Blog posts tagged in Reactive Web Apps

Application requirements have changed drastically in recent years. For any application to succeed in this era of cloud computing, big data and IoT, going reactive is increasingly becoming a norm.

Today’s users embrace applications that have milliseconds of response time, 100% uptime, lower latency, higher throughput and scalability. However, these features are nearly impossible to achieve by using yesterday’s software architecture that enabled applications having tens of servers, long response time, hours of offline maintenance and gigabytes of data. There’s now a need for systems that are built for distributed environment, and which can deal effectively with petabyte of data and cloud-based clusters running thousands of multi-core processors.

This is a major reason why many businesses are adopting Reactive Systems for building applications that provide high-end user-experience and help beat the competition.

Let’s get into details of what Reactive Systems bring on the table for your application and how they work.

Top Four Traits of Reactive Systems:

Responsiveness

If an application user doesn’t get timely response, they will go somewhere else because they are not getting the value they expect from your application. Having a reactive System prevents that by responding in real-time. Besides, such systems are capable of detecting errors quickly and fixing them effectively. Being able to provide consistent response times helps comply with tighter SLAs of today, grow confidence in end users and make your app highly interactive.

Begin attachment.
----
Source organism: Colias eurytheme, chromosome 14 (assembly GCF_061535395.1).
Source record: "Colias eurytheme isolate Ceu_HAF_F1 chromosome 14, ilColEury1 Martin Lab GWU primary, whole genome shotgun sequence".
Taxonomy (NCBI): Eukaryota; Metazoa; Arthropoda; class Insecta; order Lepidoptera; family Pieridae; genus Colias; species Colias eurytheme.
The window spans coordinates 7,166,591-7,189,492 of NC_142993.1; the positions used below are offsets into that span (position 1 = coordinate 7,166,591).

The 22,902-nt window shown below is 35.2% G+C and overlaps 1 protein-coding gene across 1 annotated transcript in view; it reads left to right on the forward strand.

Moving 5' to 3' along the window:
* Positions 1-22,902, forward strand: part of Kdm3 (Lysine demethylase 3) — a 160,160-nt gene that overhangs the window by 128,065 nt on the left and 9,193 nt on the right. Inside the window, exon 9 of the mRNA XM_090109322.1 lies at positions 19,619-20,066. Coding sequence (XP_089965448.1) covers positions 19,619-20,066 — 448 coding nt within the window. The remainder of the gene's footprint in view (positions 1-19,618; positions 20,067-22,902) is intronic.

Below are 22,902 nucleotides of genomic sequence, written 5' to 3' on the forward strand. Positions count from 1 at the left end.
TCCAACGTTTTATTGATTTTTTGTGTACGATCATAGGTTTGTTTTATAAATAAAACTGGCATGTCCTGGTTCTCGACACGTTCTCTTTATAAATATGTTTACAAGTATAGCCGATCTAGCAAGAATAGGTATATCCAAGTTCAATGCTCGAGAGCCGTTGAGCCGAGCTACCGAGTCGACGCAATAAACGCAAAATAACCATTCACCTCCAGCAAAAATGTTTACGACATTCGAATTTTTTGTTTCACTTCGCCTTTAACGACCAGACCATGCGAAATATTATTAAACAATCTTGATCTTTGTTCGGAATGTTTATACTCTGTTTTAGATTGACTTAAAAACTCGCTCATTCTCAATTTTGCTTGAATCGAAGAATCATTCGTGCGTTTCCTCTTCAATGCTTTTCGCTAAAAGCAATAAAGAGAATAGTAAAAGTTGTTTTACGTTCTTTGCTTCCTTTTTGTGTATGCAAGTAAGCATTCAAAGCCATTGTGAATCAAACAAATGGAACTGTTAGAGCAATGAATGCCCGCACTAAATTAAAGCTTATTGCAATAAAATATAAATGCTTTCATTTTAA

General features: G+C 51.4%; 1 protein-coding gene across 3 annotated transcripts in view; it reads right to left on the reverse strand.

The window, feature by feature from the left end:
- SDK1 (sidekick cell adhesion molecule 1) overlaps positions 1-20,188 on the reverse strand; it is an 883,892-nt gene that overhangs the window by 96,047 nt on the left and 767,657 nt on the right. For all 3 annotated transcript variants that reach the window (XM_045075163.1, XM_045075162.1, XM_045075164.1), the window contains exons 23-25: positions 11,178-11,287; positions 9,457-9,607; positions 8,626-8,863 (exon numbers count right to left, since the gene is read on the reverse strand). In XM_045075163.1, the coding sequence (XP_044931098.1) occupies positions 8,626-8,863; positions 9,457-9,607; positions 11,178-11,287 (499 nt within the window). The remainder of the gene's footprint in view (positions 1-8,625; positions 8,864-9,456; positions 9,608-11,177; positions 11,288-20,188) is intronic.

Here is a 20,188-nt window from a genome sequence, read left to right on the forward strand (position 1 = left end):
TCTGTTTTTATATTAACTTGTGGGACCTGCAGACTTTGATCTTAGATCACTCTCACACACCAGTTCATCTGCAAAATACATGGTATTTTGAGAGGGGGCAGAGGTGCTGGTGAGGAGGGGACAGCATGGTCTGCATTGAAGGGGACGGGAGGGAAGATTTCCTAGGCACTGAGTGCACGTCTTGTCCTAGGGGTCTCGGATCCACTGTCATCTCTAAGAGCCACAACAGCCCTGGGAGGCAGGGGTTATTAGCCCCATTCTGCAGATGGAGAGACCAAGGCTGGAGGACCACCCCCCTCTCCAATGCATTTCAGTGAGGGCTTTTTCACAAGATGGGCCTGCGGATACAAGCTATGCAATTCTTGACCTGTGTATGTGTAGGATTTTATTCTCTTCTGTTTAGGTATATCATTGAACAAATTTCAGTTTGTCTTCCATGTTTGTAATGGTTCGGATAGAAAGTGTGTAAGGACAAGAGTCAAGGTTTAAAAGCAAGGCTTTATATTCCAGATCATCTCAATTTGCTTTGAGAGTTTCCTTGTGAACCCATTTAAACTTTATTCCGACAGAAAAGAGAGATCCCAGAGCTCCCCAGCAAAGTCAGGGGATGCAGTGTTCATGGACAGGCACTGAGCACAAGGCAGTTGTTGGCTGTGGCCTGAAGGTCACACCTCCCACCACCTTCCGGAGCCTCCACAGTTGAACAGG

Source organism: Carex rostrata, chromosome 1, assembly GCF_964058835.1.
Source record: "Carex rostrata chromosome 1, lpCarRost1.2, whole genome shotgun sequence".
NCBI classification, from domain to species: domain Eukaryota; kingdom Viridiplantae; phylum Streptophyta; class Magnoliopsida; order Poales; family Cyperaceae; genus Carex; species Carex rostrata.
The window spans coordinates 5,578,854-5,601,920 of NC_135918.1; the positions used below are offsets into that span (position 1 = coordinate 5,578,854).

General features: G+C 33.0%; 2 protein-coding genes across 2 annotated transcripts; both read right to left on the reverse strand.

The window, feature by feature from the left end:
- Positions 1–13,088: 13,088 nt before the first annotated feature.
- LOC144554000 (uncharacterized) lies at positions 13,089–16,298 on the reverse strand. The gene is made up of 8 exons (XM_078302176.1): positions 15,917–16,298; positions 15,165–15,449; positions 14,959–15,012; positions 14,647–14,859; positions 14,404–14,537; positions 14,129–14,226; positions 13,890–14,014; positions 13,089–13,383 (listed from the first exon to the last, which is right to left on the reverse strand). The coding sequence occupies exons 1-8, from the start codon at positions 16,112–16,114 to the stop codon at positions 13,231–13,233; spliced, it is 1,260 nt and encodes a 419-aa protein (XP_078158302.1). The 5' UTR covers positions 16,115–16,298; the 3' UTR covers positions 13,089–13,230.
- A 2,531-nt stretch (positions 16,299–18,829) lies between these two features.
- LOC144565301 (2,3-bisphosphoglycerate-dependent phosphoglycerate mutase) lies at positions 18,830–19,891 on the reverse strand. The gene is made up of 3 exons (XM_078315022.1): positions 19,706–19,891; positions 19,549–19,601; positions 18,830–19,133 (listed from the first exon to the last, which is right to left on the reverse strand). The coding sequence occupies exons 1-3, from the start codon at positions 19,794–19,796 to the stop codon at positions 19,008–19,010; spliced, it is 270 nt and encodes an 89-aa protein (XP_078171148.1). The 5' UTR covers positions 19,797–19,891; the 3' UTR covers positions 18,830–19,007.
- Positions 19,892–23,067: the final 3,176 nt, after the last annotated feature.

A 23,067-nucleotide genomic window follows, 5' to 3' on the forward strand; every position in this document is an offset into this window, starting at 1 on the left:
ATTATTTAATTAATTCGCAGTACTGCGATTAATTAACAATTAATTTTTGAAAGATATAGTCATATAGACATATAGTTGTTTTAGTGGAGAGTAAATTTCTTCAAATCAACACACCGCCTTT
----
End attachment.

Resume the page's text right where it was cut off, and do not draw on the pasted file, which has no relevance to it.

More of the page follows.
Responsiveness heavily relies on two other aspects of Reactive Systems: Resilience and Elasticity. Let’s see how.

Resilience

If a system is not resilient, it will not be able to respond under failure, making responsiveness a lost feature of your app. By using replication, isolation and delegation, you can have a Reactive System that is resilient and responsive even under failure. When components are isolated from each other, they can fail and recover without leading to the failure of the system as a whole. Delegation allows another (external) component to take the responsibility of recovery of each component, whereas replication ensures high-availability whenever required.

Elasticity

As workload can vary from time to time, your application should have the ability to stay responsive even under high workload. According to Reactive Manifesto, “Reactive Systems can react to changes in the input rate by increasing or decreasing the resources allocated to service these inputs.”